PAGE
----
Since the beginning of the scientific treatment of cancer in the 19th century, there have been unexplained accounts of suddenly-cured individuals. Many of these events involved the patient catching an illness accompanied by a high fever. Since then, there have been numerous studies conducted on the efficacy of fever in treating cancer.
It is evident that in a feverous state, the body naturally releases anti-cancerous substances. Therapeutic hyperthermia or fever therapy is the process of artificially raising one’s core temperature. High internal temperatures kill cancer cells without damaging healthy tissue, making therapeutic hyperthermia a safe treatment effective in shrinking malignant tumors.
Process of Therapeutic Hyperthermia
During therapeutic hyperthermia, a patient is exposed to temperatures of around 113°F (45°C) until the body reaches a high fever. The body is then safely held in a feverous state for 3-4 hours while being closely monitored for signs of stress. The treatment is repeated once a week for 3 weeks as part of our most effective treatment plan against cancer.
A high fever aims to amplify the immune system’s response against cancer, increasing the efficacy of other treatments such as therapeutic cancer vaccinations. For this reason, we utilize therapeutic hyperthermia as a supplemental therapy alongside cancer vaccinations and aspirin, which make up our three core therapies against cancer.
Unlike personalized vaccines against cancer and aspirin therapy, therapeutic hyperthermia cannot be conducted at the patient’s home. To participate in our therapeutic hyperthermia program, patients need to come to our clinic for a full 3 weeks.
History of Therapeutic Hyperthermia: How Far We’ve Come
Therapeutic hyperthermia is a treatment with ancient roots. In those times, heat had a sacral meaning, associated with the healing power of the sun. The Egyptians are known to have conducted hyperthermia treatments for various diseases as early as 2500 BC! However, it was the Greeks who were among the first civilizations to utilize hyperthermia as a conscious cure for cancer.
This continued through to the 19th century where high fevers were linked to tumor shrinkage and cancer regression. This pattern resulted in the time’s leading scientists to intentionally infect their cancer patients with diseases, hoping to induce fevers. Doctors would apply dirty bandages or the blood of malaria-infected individuals to the cancer patient’s open wounds to raise their core body temperature.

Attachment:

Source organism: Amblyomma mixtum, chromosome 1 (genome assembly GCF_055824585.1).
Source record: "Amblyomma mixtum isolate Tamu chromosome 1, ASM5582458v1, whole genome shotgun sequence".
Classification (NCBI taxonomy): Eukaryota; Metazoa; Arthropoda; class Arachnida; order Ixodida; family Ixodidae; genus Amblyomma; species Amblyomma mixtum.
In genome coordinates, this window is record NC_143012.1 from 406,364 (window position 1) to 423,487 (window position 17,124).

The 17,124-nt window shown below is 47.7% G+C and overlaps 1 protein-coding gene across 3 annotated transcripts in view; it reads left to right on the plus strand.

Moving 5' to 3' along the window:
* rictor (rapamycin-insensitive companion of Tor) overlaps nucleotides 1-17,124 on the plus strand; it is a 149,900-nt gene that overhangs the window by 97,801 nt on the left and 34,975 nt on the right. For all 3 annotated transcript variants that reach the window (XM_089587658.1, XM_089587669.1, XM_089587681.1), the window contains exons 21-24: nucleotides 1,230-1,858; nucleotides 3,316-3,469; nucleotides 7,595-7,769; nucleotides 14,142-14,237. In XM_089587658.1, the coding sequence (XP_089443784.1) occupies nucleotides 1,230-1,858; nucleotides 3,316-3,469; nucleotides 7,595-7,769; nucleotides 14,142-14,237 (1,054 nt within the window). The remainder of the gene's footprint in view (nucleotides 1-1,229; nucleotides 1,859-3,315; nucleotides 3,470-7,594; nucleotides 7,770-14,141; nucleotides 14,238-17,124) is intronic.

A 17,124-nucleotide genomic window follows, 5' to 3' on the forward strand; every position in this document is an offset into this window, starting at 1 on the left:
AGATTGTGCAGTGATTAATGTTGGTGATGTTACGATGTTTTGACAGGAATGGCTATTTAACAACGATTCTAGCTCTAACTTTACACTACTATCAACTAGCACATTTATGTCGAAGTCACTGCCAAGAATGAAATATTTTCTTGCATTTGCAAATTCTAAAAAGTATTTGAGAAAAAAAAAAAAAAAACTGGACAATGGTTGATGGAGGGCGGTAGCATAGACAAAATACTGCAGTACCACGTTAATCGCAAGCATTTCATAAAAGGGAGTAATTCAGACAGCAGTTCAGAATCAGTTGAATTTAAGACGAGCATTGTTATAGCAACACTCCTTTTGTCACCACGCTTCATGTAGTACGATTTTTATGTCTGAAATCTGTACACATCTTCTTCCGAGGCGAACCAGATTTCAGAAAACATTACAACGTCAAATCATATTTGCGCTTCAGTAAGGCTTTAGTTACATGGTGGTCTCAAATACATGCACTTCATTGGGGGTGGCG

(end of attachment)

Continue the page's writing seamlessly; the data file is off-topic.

Infectious fever therapy carried on for a few years until doctors finally realized that this treatment was relatively unpredictable and unsafe. Each patient would react to toxins differently, ultimately resulting in physicians abandoning infectious hyperthermia as an effective therapy.
In further years, scientists worked on developing safer methods of artificially raising one’s core body temperature, eventually leading to today’s advanced hyperthermia process used in clinics like ours!
Studies of Therapeutic Hyperthermia
- Behrouzkia, Zhaleh et al. “Hyperthermia: How Can It Be Used?.” Oman medical journal vol. 31,2 (2016): 89-97. doi:10.5001/omj.2016.19
- Skitzki, Joseph J et al. “Hyperthermia as an immunotherapy strategy for cancer.” Current opinion in investigational drugs (London, England : 2000) vol. 10,6 (2009): 550-8.
- DeNardo, Gerald L, and Sally J DeNardo. “Update: Turning the heat on cancer.” Cancer biotherapy & radiopharmaceuticals vol. 23,6 (2008): 671-80. doi:10.1089/cbr.2008.0591
- Kobayashi Y, Itoa Y, Ostapenko VV, Sakai M, Matsushita N, Imai K, Shimizu K, Aruga A,Tanigawa K Fever-range whole-body heat treatment stimulates antigen-specificT-cell responses in humans Immunology Letters 162 (2014) 256–261 https://www.ncbi.nlm.nih.gov/pubmed/25256774
- Kraybill WG, Olenki T, Evans SS, Ostberg JR, O’Leary KA, Gibbs JF, Repasky EA. A phase I study of fever-range whole body hyperthermia (FR-WBH) in patients with advanced solid tumours: correlation with mouse models. Int J Hyperthermia. 2002 May-Jun;18(3):253-66 https://www.ncbi.nlm.nih.gov/pubmed/12028640
- Repasky EA, Evans SS, Dewhirst M: Temperature Matters! And Why it Should Matter to Tumor Immunologists. Cancer Immunol Res. 2013 Oct 1; 1(4) https://www.ncbi.nlm.nih.gov/pmc/articles/PMC3904378/